Israel is facing a tomato shortage, leading to a surge in prices and a potential dominance of imported vegetables on store shelves by mid-January. The head of an Israeli retail chain has urged the government to prioritize domestically grown fruits and vegetables over expanding import quotas amid discussions of rising agricultural prices and increased import volumes.
The CEO noted the urgency and the need to start a planting campaign in the agricultural sector, to ensure fresh local tomatoes on Israeli tables this winter.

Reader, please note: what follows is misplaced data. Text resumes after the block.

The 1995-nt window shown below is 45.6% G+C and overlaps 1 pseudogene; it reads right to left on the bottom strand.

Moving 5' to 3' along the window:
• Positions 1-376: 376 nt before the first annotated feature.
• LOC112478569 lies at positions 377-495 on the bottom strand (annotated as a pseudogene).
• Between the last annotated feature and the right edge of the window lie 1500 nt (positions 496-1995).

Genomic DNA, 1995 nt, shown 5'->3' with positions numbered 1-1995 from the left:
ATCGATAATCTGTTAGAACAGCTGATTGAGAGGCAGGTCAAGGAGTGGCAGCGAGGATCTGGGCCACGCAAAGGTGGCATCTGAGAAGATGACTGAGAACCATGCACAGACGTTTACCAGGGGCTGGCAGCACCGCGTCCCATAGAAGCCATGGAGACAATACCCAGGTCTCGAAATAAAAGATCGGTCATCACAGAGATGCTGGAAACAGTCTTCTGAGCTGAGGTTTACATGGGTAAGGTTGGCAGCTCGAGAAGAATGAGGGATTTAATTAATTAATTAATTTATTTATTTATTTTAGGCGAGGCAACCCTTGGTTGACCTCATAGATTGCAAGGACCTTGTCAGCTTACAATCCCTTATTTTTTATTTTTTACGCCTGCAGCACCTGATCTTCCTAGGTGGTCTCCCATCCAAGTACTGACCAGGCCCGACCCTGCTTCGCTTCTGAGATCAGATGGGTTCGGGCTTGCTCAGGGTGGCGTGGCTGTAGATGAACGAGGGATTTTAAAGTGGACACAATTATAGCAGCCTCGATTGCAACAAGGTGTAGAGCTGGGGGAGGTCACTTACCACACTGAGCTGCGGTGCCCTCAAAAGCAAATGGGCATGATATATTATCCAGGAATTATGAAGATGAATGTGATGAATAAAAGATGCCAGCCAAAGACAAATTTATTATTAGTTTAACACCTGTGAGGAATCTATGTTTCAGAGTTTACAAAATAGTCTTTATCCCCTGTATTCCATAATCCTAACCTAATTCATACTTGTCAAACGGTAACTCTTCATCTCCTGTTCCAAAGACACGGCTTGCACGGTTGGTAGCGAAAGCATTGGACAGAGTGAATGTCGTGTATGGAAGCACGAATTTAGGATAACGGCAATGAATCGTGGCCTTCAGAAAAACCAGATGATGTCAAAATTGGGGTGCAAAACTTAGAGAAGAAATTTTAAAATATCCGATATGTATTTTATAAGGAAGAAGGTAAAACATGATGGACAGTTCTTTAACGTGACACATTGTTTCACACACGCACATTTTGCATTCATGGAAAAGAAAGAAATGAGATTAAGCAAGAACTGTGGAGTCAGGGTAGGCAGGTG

Tomato prices range from 1.24 to 2.5 euros per kilogram in discount stores, reaching 3 euros in private vegetable shops.
A source in the vegetable industry warned of a 30-50% decrease in tomato plantings since the war began, indicating a 50% reduction in tomato availability by mid-January compared to average consumption levels. The government's duty-free import quota discussions center on whether it will be 40% or 30% of the average consumption.